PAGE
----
This is what the code produced:
I have cancer. I also have a secret to unburden myself of,
which concerns my descendants, but which I do not wish to tell my only son, who
it saddens me immeasurably as his parent to say is a waster and
good-for-nothing. He is too young to
have any children. However, I have
recently been working on a system for sending electronic messages via ARPANET,
and this suggests a method whereby this information can be passed on to his
descendants, if any.
I have placed this
program on all the ARPANET servers. To
protect itself against the many system upgrades that are bound to happen over
time, it will replicate itself on any other top-level servers it finds. It will monitor the searching methods used on
those servers, and will exploit any searching programs it observes being
used. It will use these programs to
search for electronic messaging addresses that include my surname, which is
very unusual. When it finds one of
these, it will trigger an electronic message to that address.
To be sure that my
son doesn’t receive the message, it will wait for thirty years, before sending
the first message……
Well, I had recently posted a blog on the Demon Warrior II
bulletin board, about a new cheat I had discovered, and yes, I’d given my email
address. Putting my name into Google
produced just this one hit, so that must have been what the program found.
The data went on to say:
My secret is this.
discovered a large quantity of bonds which my grandfather bought in the early
days of railroad expansion. They were
still valid, and now priced at several thousand dollars each. I have cashed these in, and therefore have a
very considerable amount of cash.
I do not wish my
only son to have access to this – it will surely destroy him. However, I would like this good fortune to
benefit at least one of my descendants.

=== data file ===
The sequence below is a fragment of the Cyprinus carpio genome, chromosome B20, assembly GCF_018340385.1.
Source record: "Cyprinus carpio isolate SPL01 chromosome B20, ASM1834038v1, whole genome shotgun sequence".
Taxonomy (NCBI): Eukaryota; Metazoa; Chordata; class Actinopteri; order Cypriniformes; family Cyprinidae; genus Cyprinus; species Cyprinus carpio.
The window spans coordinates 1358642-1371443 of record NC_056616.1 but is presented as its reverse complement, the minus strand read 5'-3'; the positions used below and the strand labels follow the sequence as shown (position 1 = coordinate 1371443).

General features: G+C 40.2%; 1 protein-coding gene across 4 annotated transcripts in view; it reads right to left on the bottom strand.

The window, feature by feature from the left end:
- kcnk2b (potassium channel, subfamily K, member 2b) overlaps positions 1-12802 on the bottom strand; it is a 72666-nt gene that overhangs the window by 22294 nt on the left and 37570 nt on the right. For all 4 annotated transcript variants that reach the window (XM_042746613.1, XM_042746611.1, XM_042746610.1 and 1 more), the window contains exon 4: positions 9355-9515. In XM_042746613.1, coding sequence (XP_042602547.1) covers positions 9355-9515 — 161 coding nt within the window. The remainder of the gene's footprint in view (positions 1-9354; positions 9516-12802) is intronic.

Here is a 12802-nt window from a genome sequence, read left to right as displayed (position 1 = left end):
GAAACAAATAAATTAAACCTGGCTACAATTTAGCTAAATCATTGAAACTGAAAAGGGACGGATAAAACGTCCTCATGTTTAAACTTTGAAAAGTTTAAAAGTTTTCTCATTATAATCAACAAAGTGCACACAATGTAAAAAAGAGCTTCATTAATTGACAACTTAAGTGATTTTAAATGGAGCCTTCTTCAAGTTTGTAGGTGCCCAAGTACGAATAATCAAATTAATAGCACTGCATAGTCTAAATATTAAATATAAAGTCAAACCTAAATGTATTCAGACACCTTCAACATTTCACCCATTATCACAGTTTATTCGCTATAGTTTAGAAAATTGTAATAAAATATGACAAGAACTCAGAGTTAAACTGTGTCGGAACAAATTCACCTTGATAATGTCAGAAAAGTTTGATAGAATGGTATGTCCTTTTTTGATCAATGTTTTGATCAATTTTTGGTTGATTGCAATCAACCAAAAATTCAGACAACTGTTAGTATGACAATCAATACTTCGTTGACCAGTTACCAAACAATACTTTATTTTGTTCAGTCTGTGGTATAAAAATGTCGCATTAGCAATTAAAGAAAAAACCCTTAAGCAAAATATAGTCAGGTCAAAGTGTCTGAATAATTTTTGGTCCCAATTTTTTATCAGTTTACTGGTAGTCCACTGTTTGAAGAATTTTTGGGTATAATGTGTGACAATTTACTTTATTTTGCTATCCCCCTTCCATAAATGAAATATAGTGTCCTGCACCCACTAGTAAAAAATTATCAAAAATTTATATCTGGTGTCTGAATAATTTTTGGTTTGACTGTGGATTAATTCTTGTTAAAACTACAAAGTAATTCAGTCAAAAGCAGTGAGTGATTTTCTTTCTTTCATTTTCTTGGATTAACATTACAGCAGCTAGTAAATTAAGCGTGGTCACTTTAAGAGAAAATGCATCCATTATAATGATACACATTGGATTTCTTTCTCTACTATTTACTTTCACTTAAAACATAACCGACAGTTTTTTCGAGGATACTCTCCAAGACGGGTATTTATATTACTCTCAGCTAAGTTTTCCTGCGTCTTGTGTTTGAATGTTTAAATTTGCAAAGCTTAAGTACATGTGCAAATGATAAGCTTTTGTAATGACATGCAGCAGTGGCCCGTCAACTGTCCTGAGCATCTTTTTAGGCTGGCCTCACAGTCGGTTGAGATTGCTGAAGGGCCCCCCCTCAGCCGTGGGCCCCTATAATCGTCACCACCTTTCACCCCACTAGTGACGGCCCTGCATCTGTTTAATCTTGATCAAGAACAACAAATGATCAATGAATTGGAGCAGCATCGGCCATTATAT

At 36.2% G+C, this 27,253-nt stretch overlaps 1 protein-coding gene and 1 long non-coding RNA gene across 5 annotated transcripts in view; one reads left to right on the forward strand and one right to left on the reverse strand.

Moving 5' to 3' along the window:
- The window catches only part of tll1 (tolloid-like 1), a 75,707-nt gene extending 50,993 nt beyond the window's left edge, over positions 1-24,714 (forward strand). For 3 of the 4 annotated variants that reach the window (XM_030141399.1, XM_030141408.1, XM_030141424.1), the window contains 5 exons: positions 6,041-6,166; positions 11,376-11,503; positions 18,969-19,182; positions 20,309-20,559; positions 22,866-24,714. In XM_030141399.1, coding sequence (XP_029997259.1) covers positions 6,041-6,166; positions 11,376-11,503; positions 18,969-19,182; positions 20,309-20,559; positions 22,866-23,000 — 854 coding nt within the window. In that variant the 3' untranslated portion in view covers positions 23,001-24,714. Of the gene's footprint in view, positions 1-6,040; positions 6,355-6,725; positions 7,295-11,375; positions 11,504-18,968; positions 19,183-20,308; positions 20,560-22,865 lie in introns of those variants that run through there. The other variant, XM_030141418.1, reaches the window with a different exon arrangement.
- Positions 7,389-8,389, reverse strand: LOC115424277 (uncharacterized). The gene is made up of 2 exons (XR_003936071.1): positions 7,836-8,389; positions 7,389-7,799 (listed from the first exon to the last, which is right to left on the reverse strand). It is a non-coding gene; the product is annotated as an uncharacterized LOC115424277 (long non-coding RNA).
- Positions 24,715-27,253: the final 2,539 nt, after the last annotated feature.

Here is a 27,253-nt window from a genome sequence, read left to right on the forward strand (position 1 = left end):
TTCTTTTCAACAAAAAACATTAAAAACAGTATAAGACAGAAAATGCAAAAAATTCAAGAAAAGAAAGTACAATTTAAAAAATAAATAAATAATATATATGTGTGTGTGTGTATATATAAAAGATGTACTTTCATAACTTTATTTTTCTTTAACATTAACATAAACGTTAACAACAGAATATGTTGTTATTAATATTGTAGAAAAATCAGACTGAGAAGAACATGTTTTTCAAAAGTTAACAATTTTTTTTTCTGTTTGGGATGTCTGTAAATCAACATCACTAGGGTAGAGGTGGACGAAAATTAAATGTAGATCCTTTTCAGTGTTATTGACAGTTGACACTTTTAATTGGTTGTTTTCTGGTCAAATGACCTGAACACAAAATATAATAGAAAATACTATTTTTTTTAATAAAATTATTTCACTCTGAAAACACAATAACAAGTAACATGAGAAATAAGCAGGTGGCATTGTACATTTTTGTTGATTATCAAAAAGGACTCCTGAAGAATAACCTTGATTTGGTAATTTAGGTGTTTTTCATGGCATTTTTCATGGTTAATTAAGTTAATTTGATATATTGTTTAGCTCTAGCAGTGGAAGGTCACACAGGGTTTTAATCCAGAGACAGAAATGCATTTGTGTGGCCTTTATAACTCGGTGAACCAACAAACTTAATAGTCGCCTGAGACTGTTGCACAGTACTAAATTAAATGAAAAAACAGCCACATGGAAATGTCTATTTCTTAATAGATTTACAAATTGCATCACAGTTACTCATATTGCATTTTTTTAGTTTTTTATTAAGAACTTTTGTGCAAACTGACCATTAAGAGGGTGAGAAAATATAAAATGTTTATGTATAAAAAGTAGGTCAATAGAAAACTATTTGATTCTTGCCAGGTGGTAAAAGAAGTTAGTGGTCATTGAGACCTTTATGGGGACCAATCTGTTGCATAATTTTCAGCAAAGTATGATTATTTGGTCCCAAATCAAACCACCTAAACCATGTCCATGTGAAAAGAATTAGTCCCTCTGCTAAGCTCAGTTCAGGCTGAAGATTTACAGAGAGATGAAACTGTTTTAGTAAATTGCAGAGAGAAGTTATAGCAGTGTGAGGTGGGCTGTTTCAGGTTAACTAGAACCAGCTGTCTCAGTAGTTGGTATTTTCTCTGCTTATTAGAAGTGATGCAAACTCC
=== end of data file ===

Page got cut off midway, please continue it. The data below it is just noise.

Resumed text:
I have put this
money in a secret trust. This will pay
an income for life to the first person who presents the administering bank with
the correct numerical keys.
Please respond to
this message just with the following key, and I will know that you are blessed
with the intelligence at least to decipher computer code, and therefore you
must be a descendant who may be able to use this money sensibly.
The key is:
I need hardly say that I immediately responded with the key,
and within 24hours had received a second encrypted message. Using the decoding algorithm I'd already got,
I found this was the address of a bank in Switzerland, along with details of
how to present myself to them with the appropriate numerical key. The mechanism my grandfather had put in place
thirty years previously worked perfectly.
Within a month, I had a regular substantial monthly payment into my
personal bank account.
And what of life since?
Before my seventeenth birthday, I had put my dysfunctional family behind
me and found myself the best education money could buy. I now have a degree, a house and a family,
and life is good. For this I thank my
grandfather from the bottom of my heart.
I hardly ever look back, except when either of my now
divorced parents comes pleading to me for financial help.
I’ve never heard of anyone else having the same experience
as me, but it set me thinking that perhaps there are lots of programs out
there, just waiting for something specific to appear on the Internet, before
they release their secret. There might
even be one with your name…..